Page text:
Reedley Buddhist Church
2035 15th Street - P.O. Box 24
Reedley, CA  93654                        
Phone: (559) 638-2146

Email Church President, Kathy Nishinaka:

Ministers:  Rev. Kakei Nakagawa, Rinban & CCDC Minister
                 Rev. Alan Sakamoto, CCDC Minister
 Rev. Matthew Hamasaki, CCDC Minister 

Email Webmaster:

About Us

The Reedley Buddhist Church was established in 1936 with the Rev. Rijun Katsueda becoming the first resident minister. After World War II and the relocation of the Japanese residents, the church was rebuilt in 1952-53 and the Rev. Gibun Kimura became the third minister. In 1961, the Sunday School classrooms, conference room, office, and restrooms were started and completed in 1962. A boyhood statue of Shinran Shonin was donated by Mr. Seichi Hirose of Japan and placed in the U-shaped garden. The entire project was completed and dedicated on April 15, 1967.
Rev. George Shibata, our retired resident minister, began his association with the Reedley Buddhist Church in 1975 and completed 37 years in December, 2011. Rev. Hidehito Sakamoto was appointed as resident minister in March, 2012, until December, 2013.  From January, 2014 through July 2015, the church was under the supervision of the Fresno Betsuin.  As of August 1, 2015, Reedley has three ministers under a shared system of the seven temples of the Central California District Counci of the Buddhist Churches of America: Rev. Kakei Nakagawa, Rev. Alan Sakamoto, and Rev. Matthew Hamasaki.  The shared system is coordinated by the Central California Ministers' Association, the CCDC Ministerial Advisory Committee, and the staff of the Fresno Betsuin.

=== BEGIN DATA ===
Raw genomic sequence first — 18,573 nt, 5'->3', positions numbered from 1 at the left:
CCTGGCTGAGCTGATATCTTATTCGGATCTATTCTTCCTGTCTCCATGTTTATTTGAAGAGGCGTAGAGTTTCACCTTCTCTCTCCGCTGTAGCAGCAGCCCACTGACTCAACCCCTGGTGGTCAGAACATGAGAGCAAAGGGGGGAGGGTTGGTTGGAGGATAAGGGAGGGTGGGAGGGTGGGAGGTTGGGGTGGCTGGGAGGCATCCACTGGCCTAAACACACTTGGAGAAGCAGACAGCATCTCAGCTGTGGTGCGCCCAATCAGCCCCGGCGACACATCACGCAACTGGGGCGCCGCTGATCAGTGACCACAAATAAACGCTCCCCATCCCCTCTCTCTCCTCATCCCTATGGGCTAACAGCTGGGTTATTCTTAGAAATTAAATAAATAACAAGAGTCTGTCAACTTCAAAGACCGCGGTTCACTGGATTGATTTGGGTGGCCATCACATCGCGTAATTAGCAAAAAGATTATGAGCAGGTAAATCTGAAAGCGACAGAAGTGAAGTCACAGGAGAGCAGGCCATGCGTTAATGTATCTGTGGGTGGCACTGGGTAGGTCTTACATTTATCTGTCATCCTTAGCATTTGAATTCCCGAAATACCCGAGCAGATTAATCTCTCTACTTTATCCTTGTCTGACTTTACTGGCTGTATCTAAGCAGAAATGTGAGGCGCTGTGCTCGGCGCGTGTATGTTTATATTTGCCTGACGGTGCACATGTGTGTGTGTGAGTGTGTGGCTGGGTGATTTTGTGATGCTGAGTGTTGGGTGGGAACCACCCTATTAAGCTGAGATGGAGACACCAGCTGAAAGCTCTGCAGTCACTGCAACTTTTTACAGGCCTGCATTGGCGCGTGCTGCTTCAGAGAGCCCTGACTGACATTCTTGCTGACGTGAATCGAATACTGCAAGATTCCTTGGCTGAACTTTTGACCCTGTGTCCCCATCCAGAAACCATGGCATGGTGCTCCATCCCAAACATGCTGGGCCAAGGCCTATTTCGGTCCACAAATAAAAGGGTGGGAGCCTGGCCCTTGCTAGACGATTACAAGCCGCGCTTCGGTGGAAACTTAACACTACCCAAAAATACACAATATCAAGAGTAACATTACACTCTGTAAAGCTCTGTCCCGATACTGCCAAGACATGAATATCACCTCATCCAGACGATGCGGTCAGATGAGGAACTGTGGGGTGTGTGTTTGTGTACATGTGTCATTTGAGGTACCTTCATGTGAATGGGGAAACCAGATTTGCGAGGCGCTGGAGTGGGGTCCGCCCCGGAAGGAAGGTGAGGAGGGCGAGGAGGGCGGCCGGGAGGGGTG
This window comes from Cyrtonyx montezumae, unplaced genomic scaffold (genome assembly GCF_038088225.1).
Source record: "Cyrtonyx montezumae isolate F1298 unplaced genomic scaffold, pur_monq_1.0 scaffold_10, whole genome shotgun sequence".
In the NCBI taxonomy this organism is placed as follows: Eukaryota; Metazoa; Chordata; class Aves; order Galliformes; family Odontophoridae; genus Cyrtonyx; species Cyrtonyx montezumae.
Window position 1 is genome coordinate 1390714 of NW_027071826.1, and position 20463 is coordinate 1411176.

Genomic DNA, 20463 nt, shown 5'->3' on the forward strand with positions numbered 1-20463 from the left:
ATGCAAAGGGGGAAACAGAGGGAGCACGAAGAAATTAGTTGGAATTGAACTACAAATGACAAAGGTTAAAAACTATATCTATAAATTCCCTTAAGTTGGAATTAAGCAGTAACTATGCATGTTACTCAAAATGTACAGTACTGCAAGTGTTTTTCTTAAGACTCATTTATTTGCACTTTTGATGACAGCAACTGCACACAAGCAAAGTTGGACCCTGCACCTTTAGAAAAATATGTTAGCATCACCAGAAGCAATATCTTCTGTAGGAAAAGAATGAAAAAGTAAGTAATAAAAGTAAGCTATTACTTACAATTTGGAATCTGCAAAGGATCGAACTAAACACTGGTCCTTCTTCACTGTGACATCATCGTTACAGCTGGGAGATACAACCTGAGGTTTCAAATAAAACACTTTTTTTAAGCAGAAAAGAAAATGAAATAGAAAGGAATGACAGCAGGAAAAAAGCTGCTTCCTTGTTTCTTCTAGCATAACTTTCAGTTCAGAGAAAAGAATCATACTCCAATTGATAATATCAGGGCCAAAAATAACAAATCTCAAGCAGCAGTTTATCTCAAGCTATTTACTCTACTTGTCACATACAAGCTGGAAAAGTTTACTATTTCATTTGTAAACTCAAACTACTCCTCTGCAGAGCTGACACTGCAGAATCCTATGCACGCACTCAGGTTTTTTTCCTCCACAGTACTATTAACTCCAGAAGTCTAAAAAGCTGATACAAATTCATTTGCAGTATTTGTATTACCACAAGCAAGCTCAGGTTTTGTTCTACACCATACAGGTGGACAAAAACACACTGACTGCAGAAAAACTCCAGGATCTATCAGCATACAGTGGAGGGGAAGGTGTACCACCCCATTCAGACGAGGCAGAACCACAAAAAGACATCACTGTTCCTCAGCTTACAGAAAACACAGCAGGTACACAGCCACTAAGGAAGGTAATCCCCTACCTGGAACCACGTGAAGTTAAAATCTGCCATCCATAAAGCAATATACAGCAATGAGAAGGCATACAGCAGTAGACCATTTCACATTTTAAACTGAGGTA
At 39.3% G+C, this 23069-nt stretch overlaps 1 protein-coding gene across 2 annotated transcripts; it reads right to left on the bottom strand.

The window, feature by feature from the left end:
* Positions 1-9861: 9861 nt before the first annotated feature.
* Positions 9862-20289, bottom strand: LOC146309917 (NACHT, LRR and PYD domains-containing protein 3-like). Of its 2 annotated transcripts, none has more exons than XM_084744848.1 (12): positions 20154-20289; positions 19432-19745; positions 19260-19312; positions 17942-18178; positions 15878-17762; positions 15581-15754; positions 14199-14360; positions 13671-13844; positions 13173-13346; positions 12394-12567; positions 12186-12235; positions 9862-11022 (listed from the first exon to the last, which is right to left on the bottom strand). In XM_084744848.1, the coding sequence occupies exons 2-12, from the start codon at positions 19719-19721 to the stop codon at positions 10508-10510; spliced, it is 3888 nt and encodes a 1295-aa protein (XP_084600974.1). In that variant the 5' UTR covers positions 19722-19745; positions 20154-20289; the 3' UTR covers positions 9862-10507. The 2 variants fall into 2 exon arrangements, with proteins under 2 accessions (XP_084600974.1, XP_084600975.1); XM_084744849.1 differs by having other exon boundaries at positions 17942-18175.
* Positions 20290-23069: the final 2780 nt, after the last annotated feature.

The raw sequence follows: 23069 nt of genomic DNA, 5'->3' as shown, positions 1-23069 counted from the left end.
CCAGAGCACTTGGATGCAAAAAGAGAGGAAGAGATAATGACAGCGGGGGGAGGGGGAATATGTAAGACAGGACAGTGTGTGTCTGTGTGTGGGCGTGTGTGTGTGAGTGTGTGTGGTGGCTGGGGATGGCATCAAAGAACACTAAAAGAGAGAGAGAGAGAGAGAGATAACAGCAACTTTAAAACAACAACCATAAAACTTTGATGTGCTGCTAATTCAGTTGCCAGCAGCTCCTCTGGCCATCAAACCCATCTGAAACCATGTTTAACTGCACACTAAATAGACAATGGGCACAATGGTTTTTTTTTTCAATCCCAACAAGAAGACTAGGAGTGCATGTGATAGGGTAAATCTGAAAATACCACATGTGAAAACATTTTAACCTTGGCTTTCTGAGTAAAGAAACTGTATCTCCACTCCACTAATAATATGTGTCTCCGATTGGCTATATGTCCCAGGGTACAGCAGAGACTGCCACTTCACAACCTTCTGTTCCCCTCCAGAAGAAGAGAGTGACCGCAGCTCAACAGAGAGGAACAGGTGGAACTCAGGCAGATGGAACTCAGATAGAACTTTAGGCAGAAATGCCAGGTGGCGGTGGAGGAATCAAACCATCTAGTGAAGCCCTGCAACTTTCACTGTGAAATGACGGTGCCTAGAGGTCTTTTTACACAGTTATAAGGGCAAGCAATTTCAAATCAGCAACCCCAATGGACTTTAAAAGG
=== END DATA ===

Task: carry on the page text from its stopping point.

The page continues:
The church renovated the conference room and added a new kitchen facility in 2004. They added a new wrought iron fence surrounding the property in 2006, updated the hondo in 2007, and completed a storage building next to the small kitchen in 2008. The social hall bathrooms received an update in 2010 and in 2011 the grounds between the hall and the Japanese School building were graded and decomposed granite was added. 

The membership is approximately 137 members. The Buddhist Women's Association, the Reedley Dharma School, and the Jr. Young Buddhist Association remain active and support all activities sponsored by the church.

Please "hover" over the "Pictures & Other Information" button to see more.

Thank you for your support of the 64th Annual 
Reedley Buddhist Church food bazaar!

Lighting lanterns for their loved ones